This drug has been extensively used by some Orientals for the purpose of producing intoxication, and, unfortunately this intoxication has had a poetical and romantic character given it by writers of brilliant imagination, who have observed or experienced it. The splendor of the visions it excites, the vivid and glowing fancies, the flowing and gushing delights, have been dwelt on in terms of the highest eloquence a poetic fancy could suggest, until indulgence in the vice has seemed a beautiful transcendence of ordinary human experience rather than the commission of a crime against physical and moral law. The whole has been so invested with the charm of romance, as to conceal the nature of the indulgence, and unfortunately, to commend it to the imagination and taste of the reckless young in our own land to an extent little dreamed of, till the drug has become an article of considerable importance in the retail drug trade, especially in the neighborhood of our colleges.*[The writer is informed of a druggist in the immediate vicinity of one of the largest Colleges, who says that were it not for the sale of Hasheesh to our students he might as well close his shop.] The young men there gathered for the purposes of education of their intellect and taste, have learned one of the uses of this singular drug, according to the law of similars, which they are said to practice to an alarming extent. It is much used by them to antidote the effects of debauch, and especially those resulting from alcoholic drinks, which it removes with wonderful rapidity and completeness. The symptoms recorded by some who have taken the drug, and observed by others would have led us to expect this a priori, and the testimony of multitudes who have experienced the relief, confirms the reasonableness of the expectation. The sense of exhaustion, feverish restlessness, headache, confusion of intellect, and attendant symptoms are all dissipated in a few minutes, and the young sinner feels as though nothing especial had happened; and too soon, if he can be rid the painful consequences so easy, that he would as soon get drunk as not, and he is quite likely to repeat the experiment to the loss of intellect, character, and even life.
This is represented, by those who have the opportunity of knowing, as largely prevailing in the different colleges in our country. If this be true, and it is believed to be so, it is time the warning was sounded in the ears of those who are more especially responsible for the conduct and safety of these young persons.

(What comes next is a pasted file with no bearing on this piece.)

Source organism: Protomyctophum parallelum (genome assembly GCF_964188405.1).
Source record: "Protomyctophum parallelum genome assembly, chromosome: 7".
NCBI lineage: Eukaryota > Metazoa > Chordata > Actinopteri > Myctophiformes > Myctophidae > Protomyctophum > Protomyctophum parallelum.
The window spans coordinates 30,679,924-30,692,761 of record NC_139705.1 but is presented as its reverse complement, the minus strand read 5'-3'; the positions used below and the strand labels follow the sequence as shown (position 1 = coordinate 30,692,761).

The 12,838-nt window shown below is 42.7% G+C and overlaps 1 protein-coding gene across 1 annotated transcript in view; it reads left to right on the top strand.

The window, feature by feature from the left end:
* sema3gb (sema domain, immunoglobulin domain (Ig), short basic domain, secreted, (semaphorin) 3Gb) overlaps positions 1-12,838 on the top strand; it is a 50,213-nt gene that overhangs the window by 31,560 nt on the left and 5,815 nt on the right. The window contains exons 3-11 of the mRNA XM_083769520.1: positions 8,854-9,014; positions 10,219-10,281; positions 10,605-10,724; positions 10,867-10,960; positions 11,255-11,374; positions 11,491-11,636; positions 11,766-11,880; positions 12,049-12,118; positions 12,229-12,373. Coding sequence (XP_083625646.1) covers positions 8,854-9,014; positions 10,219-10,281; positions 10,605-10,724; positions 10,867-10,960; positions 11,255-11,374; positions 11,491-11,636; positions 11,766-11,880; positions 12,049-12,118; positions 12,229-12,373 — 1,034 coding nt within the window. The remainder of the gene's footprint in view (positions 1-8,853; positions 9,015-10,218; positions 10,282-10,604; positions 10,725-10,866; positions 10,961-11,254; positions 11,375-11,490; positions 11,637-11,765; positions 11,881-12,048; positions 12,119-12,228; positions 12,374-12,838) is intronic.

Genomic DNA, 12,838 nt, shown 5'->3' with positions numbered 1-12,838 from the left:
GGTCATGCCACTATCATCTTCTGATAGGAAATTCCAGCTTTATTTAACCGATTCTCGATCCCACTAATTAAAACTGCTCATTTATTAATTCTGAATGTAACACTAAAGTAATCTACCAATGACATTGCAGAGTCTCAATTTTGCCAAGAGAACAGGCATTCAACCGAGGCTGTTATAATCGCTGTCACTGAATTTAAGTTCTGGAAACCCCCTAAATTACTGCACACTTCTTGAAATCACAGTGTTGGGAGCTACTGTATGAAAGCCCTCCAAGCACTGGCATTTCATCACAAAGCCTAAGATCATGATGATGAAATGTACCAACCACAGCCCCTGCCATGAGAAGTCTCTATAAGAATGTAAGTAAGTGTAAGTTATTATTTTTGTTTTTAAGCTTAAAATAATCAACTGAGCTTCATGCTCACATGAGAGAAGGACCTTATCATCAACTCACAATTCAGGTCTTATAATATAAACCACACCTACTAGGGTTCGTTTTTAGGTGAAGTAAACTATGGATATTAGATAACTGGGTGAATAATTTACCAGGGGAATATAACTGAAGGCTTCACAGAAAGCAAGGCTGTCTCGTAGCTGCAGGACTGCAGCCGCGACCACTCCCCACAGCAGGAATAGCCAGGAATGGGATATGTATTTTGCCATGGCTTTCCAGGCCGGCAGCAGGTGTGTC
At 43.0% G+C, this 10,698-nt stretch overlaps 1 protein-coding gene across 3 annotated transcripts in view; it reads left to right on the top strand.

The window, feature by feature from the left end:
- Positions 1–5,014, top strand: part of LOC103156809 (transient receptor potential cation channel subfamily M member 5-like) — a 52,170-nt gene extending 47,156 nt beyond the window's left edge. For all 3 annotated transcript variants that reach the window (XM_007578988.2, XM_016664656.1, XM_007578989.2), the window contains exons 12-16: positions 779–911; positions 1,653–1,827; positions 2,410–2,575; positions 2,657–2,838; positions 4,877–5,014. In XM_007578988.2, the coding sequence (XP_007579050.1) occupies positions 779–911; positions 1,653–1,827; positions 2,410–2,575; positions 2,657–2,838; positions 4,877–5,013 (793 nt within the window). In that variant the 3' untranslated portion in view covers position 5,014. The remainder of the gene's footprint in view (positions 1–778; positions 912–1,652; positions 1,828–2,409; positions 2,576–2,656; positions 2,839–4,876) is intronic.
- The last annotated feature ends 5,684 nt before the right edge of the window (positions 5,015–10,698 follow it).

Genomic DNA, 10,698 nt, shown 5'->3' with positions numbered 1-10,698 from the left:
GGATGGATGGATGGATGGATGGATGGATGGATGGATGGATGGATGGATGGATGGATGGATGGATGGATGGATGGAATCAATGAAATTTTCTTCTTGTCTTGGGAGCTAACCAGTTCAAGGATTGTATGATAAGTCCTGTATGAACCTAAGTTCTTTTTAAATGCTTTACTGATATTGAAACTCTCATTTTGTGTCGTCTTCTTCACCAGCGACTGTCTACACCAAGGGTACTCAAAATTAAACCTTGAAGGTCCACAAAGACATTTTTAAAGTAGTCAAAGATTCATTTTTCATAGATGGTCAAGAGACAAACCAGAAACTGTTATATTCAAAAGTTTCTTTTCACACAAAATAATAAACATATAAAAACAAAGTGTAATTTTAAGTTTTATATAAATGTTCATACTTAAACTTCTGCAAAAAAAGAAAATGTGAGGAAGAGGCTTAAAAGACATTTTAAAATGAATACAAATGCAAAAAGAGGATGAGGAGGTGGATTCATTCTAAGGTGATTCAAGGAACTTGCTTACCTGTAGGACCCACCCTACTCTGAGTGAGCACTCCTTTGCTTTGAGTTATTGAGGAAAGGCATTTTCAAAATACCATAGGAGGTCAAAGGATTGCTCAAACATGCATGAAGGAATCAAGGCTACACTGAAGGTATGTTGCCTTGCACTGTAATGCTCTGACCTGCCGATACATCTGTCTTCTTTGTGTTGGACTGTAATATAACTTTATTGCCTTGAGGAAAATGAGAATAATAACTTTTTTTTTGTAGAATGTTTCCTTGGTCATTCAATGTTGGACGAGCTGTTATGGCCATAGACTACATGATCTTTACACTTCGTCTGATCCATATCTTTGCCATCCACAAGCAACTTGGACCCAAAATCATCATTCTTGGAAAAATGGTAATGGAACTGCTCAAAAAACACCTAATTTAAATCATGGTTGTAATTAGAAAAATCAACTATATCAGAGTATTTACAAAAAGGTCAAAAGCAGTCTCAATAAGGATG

The resemblance of the effects of Cannabis indica to those of alcohol is not a little striking, and it would be strange if the law which we believe to be of universal application should fail to justify itself only here. It is true all the symptoms recorded of Cannabis do not find a counterpart in the intoxications of alcohol, but many of them do, and in this the relation is just that between other drugs and other diseases. No disease exhibits all the symptoms of any one drug, and yet the drug cures.
The following are some of the symptoms recorded as the effects of this remarkable drug, by the author of “The Hasheesh Eater.,” and many of them have been confirmed by the experiments of persons known to the writer.
Illusions of the senses. He hears voices, and the most sublime music. He sees visions of beauty and glory that can only be equalled in paradise. Landscapes of sublimes t beauty, with profusion of flowers of most brilliant color, in contrast to afford the greatest delight. Architecture of magnificent grandeur and beauty, and all giving a consciousness of happiness for the time without mixture.
Extreme exaggerations of the duration of time and extent space — a few seconds seem ages — the utterance of a word seems as long as a whole drama — and a few rods are a distance which can never be passed, it is so great. The room expands and those around the centre table near, recede to vast distances, and the ceiling is raised, and he is in a vast hall.
“When walking in the street he suddenly sees the muffled figure of a man start from the wall. His appearance is such as to excite the utmost horror. “Every lineament of his face was stamped with the records of a life black with damning crime. It glared on me with a ferocious wickedness and a stony despair. I seemed to grow blasphemous in looking at him, and in an agony of fear turned to run away.”
“I could trace the circulation of the blood along each inch of its progress. I knew when every valve opened and shut. The beating of my heart was so clearly audible that I wondered it was not heard by others.”
He laughs immoderately and involuntarily at the impression his leg was a tin case filled with stair rods, which he hears rattle as he walks. Then suddenly the other leg seems to extend its length till he is raised some hundreds of feet into the air, and on this he is compelled to hop as he is walking with his friend.
He has intense thirst, and yet he fears to drink, for he will be suffocated by the magnitude of the stream as it passes down his throat; and again it is not water but the most delicious Metheglin that he swallows, with super-human delight.
The soul seemed to be separated from the body, and to look down upon it, and view all the motions of the vital processes, and to be able to pass and repass through the solid walls of the room, and to view the landscape beyond.
He seems to be the subject of the strangest transformations, now he is a huge saw, and darts up and down while planks fly off on either side of him in utter completeness; and then he is a bottle of soda water, running too and fro; then a huge hippopotamus; then a giraffe.